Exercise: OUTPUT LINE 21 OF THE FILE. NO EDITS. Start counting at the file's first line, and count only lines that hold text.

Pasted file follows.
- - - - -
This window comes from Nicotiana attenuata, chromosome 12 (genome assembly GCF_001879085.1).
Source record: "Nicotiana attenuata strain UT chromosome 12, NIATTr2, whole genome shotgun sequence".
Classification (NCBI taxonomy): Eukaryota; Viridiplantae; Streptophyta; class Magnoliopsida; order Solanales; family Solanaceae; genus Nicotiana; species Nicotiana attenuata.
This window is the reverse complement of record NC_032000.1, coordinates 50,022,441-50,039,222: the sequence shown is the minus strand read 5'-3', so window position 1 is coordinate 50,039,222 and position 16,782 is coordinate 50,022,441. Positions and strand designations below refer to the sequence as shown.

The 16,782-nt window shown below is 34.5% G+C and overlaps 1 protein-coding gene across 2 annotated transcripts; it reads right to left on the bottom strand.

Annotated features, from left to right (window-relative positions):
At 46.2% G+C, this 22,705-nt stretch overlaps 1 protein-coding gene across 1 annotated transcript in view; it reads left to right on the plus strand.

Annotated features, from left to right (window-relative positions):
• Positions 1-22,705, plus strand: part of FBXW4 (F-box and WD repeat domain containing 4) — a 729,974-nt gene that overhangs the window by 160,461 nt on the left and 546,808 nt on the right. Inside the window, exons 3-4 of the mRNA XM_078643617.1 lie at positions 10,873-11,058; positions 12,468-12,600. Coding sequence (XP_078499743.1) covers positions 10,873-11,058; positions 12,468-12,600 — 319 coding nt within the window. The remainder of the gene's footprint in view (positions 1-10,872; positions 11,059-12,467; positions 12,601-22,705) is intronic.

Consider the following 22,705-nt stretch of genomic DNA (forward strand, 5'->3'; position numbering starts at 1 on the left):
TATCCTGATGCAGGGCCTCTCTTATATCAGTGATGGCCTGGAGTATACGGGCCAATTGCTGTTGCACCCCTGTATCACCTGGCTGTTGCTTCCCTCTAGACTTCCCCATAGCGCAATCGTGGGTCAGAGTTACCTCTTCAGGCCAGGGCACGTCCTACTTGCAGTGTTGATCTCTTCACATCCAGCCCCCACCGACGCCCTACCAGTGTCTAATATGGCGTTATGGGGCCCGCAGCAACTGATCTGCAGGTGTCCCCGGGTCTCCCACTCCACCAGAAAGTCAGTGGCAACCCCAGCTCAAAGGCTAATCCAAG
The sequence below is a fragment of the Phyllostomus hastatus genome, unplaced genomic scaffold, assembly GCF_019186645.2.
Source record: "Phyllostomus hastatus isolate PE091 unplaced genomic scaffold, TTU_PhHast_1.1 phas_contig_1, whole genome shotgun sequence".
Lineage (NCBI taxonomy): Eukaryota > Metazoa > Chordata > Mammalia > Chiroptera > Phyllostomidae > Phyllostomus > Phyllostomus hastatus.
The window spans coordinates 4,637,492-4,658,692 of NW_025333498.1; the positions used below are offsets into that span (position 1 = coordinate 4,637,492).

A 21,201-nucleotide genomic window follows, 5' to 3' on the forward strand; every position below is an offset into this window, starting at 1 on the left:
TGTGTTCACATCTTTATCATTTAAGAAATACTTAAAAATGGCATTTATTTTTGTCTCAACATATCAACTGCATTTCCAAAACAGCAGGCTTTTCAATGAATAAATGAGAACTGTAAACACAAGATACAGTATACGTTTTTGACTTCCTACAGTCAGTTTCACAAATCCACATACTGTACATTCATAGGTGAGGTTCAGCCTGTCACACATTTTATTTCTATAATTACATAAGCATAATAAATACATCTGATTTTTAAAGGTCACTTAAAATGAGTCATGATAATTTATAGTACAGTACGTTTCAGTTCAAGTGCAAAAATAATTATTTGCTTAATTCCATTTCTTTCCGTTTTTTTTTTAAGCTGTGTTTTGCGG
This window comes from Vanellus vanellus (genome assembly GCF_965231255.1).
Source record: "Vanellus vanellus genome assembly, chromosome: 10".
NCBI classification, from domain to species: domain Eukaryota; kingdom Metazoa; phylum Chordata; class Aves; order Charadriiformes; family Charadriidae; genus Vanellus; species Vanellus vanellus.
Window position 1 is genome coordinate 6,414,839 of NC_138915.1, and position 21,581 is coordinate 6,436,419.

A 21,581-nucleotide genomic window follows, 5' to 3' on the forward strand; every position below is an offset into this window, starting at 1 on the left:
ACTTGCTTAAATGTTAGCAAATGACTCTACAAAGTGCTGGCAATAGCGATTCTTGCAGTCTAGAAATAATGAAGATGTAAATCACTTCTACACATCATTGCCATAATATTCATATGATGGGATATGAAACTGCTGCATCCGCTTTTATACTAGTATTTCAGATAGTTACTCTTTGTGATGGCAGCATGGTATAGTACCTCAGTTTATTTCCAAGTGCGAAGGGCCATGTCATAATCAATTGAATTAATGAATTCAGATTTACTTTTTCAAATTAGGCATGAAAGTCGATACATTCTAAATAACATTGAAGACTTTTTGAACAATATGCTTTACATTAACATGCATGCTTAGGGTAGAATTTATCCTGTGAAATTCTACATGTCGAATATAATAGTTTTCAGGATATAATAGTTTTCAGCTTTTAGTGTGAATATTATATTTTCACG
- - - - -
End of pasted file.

Window position 1 is genome coordinate 6,414,839 of NC_138915.1, and position 21,581 is coordinate 6,436,419.